New York's latest multi-hyphenate on making sense of her place in the world

theartsdesk Q&A: Actress MyAnna Buring

Adam Sweeting

The Swedish-born doctor's daughter on her rapid rise from 'Kill List' and 'Twilight' to 'Downton', 'Ripper Street' and Jimmy McGovern's 'Banished'

Appropriate Behaviour

Tom Birchenough

Gay Brooklyn dramedy memorably mixes great humour with uneasy search for identity

The Second Best Exotic Marigold Hotel

Matt Wolf

The expats are back in that rare sequel that betters its predecessor

DVD: Mr Turner

David Nice

Superlative performances in Mike Leigh's ravishingly filmed hyper-biopic

White God

Kieron Tyler

Hungarian allegory on racism and the rise of the far right fails to cohere

Footnote: a brief history of British film

England was movie-mad long before the US. Contrary to appearances in a Hollywood-dominated world, the celluloid film process was patented in London in 1890 and by 1905 minute-long films of news and horse-racing were being made and shown widely in purpose-built cinemas, with added sound. The race to set up a film industry, though, was swiftly won by the entrepreneurial Americans, attracting eager new UK talents like Charlie Chaplin. However, it was a British film that in 1925 was the world's first in-flight movie, and soon the arrival of young suspense genius Alfred Hitchcock and a new legal requirement for a "quota" of British film in cinemas assisted a golden age for UK film. Under the leadership of Alexander Korda's London Films, Hitchcock's Blackmail (1929) is considered the first true sound movie, documentary techniques developed and the first Technicolor movies were made.

Brief_EncounterWhen war intervened, British filmmakers turned effectively to lean, effective propaganda documentaries and heroic, studio-based war-films. After Hitchcock too left for Hollywood, David Lean launched into an epic career with Brief Encounter (pictured), Powell and Pressburger took up the fantasy mantle with The Red Shoes, while Carol Reed created Anglo films noirs such as The Third Man. Fifties tastes were more domestic, with Ealing comedies succeeded by Hammer horror and Carry-Ons; and more challenging in the Sixties, with New Wave films about sex and class by Lindsay Anderson, Joseph Losey and Tony Richardson. But it was Sixties British escapism which finally went global: the Bond films, Lean's Dr Zhivago, Mary Poppins and The Sound of Music made Sean Connery, Julie Christie and Julie Andrews Hollywood's top stars.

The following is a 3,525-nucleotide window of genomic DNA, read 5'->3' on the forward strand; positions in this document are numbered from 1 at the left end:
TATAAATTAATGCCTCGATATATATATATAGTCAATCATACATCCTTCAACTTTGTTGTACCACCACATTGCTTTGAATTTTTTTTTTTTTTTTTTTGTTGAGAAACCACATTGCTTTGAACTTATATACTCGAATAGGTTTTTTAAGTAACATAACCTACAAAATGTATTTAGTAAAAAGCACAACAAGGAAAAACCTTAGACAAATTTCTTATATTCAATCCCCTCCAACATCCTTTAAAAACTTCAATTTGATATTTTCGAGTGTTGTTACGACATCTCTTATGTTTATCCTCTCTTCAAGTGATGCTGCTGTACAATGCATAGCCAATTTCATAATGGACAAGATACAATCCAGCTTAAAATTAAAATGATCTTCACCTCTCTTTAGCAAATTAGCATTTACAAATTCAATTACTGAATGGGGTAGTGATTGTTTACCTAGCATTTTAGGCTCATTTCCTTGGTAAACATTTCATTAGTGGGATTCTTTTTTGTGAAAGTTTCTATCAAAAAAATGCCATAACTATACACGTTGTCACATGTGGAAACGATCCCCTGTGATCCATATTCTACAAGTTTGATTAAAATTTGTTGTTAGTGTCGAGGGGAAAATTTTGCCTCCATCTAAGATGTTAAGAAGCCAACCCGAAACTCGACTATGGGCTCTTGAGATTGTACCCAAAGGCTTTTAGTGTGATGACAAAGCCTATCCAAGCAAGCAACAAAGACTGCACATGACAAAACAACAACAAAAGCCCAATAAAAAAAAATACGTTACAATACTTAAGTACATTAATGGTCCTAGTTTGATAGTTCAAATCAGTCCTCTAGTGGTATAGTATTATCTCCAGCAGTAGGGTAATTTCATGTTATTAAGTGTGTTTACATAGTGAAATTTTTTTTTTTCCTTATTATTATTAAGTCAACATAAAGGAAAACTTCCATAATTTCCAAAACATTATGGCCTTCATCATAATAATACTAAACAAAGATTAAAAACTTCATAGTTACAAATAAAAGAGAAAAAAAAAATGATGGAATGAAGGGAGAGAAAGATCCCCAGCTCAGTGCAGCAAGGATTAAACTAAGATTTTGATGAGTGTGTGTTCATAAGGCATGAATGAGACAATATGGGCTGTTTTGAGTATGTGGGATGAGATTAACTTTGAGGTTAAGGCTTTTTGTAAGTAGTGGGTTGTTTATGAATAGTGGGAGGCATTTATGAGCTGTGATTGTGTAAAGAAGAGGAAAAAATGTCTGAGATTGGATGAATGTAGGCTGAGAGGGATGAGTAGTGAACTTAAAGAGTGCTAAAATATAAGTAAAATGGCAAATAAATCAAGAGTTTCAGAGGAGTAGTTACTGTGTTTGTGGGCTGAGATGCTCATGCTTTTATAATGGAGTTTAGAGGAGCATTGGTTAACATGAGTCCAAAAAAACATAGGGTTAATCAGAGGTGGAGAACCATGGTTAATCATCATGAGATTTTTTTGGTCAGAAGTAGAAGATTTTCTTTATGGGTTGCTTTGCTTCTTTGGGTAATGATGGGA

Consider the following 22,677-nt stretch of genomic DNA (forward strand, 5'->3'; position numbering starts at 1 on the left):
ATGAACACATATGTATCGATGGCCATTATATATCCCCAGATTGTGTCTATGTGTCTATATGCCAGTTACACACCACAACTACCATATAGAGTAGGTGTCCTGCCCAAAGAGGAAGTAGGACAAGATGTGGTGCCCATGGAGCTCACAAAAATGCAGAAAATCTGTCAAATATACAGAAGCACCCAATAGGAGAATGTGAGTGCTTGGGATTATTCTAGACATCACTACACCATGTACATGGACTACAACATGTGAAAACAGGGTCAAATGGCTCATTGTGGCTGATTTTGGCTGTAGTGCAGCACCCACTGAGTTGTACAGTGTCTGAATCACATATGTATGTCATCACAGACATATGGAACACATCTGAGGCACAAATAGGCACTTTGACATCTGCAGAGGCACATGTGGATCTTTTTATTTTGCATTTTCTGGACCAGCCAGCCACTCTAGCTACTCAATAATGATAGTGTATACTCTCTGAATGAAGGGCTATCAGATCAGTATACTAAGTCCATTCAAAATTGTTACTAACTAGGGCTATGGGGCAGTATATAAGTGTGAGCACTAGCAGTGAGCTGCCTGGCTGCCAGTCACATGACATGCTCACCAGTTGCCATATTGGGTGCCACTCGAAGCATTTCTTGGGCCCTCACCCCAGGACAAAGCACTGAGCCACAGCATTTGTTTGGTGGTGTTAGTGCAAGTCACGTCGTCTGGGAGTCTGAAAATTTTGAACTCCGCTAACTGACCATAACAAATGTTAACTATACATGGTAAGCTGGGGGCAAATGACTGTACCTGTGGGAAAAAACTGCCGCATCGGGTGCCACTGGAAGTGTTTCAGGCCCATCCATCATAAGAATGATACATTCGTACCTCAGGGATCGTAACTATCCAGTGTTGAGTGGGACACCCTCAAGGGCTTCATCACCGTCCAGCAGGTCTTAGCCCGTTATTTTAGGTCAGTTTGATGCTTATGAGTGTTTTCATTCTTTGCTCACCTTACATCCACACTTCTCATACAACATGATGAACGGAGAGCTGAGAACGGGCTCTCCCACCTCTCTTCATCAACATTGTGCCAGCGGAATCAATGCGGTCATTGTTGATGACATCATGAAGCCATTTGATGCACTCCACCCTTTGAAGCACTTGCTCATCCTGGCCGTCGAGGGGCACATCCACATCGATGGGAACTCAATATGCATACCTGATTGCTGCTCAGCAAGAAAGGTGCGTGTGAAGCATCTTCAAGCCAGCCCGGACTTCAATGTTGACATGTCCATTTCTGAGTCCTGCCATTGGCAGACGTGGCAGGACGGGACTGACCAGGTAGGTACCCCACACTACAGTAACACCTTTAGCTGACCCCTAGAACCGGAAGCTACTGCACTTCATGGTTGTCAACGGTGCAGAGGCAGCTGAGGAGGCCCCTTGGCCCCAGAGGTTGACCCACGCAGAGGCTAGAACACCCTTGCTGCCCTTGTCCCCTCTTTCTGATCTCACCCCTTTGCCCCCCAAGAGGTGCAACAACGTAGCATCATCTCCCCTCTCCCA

In the 1970s, recession and the TV boom undermined cinema-going and censorship changes brought controversy: a British porn boom and scandals over The Devils, Straw Dogs and A Clockwork Orange. While Hollywood fielded Spielberg, Coppola and Scorsese epics, Britain riposted with The Killing Fields, Chariots of Fire and Gandhi, but 1980s recession dealt a sharp blow to British cinema, and the Rank Organisation closed, after more than half a century. However more recently social comedies such as Four Weddings and a Funeral and The Full Monty, and royal dramas such as The Queen and The King's Speech have enhanced British reputation for wit, social observation and character acting.

As more films are globally co-produced, the success of British individual talents has come to outweigh the modest showing of the industry itself. Every week The Arts Desk reviews latest releases as well as leading international film festivals, and features in-depth career interviews with leading stars. Its writers include Jasper Rees, Graham Fuller, Anne Billson, Nick Hasted, Alexandra Coghlan, Veronica Lee, Emma Simmonds, Adam Sweeting and Matt Wolf